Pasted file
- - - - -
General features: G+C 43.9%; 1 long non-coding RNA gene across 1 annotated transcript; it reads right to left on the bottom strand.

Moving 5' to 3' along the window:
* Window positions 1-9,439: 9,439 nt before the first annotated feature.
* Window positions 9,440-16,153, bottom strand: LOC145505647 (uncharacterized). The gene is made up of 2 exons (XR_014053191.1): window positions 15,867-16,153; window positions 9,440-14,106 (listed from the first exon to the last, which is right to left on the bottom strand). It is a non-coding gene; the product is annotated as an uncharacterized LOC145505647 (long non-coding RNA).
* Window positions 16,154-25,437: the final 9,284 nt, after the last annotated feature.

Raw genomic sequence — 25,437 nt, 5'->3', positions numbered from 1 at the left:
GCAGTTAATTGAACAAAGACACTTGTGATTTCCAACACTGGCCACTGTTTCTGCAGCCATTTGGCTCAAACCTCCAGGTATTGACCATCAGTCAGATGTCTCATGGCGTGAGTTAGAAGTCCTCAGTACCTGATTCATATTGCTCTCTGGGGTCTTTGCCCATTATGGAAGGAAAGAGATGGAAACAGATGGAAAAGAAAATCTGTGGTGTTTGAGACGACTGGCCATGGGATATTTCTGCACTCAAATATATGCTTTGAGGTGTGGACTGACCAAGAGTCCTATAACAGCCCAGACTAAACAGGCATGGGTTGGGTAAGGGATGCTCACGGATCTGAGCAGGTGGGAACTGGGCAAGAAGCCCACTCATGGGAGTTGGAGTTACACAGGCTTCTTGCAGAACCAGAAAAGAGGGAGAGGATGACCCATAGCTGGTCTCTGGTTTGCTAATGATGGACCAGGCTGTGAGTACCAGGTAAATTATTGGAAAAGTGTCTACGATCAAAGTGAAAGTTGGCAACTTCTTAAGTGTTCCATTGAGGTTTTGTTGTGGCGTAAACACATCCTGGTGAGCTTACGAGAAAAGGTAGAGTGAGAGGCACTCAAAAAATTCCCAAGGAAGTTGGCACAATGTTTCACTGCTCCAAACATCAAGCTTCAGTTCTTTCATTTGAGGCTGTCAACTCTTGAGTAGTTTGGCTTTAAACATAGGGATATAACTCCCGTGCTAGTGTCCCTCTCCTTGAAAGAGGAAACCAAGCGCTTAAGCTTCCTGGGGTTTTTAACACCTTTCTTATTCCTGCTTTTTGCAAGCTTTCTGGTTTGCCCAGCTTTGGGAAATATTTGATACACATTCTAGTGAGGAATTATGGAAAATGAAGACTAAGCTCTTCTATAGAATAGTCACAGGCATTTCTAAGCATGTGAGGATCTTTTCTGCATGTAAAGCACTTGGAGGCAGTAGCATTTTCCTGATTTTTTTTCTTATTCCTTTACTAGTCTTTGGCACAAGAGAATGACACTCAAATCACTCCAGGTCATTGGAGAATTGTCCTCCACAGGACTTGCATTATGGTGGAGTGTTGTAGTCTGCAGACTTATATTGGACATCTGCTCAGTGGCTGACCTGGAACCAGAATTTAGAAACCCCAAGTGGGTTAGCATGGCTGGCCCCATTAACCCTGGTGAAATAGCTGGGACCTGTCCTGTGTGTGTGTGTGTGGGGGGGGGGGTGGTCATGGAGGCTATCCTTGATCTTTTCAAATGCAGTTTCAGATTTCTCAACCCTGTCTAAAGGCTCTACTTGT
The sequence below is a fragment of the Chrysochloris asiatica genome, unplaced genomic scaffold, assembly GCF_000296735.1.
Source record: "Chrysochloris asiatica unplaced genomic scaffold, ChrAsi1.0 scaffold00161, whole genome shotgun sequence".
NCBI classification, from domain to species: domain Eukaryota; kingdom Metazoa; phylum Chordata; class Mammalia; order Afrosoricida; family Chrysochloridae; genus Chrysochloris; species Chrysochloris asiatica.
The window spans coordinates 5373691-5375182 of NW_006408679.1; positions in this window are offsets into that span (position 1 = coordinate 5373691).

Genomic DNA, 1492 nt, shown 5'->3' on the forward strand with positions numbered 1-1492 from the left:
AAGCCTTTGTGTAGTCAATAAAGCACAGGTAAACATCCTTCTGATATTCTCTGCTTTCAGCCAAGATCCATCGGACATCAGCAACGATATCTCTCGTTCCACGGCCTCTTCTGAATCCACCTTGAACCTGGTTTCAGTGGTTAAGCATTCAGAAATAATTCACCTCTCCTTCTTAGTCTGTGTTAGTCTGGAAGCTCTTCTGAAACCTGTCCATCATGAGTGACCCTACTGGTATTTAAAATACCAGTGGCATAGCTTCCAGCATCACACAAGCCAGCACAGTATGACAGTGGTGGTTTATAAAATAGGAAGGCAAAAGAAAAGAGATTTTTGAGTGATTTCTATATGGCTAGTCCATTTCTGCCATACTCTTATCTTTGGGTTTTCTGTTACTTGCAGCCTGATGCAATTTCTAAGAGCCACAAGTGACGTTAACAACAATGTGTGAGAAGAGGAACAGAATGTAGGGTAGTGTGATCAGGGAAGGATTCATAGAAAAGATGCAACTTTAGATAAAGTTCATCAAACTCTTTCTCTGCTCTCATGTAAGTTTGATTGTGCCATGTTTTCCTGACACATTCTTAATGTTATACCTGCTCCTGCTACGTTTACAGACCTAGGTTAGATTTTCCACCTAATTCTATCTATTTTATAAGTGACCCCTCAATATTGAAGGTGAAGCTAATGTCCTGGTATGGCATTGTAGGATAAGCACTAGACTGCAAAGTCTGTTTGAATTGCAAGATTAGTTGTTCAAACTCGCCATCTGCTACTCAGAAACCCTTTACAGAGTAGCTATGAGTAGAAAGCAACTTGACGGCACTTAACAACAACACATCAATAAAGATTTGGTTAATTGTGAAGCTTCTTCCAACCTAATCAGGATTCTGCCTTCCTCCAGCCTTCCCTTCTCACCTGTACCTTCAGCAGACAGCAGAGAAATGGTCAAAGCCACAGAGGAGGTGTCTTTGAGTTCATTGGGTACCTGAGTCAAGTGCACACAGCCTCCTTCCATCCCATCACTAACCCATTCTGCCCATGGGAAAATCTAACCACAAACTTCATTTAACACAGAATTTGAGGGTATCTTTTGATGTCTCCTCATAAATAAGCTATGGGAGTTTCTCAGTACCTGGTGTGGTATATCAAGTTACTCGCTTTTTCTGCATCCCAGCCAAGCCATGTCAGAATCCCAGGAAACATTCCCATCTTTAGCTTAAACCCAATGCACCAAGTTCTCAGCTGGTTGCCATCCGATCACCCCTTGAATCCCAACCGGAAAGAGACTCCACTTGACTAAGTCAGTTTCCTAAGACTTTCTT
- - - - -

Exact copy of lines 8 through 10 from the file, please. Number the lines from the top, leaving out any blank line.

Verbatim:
The sequence below is a fragment of the Chrysochloris asiatica genome, unplaced genomic scaffold, assembly GCF_000296735.1.
Source record: "Chrysochloris asiatica unplaced genomic scaffold, ChrAsi1.0 scaffold00161, whole genome shotgun sequence".
NCBI classification, from domain to species: domain Eukaryota; kingdom Metazoa; phylum Chordata; class Mammalia; order Afrosoricida; family Chrysochloridae; genus Chrysochloris; species Chrysochloris asiatica.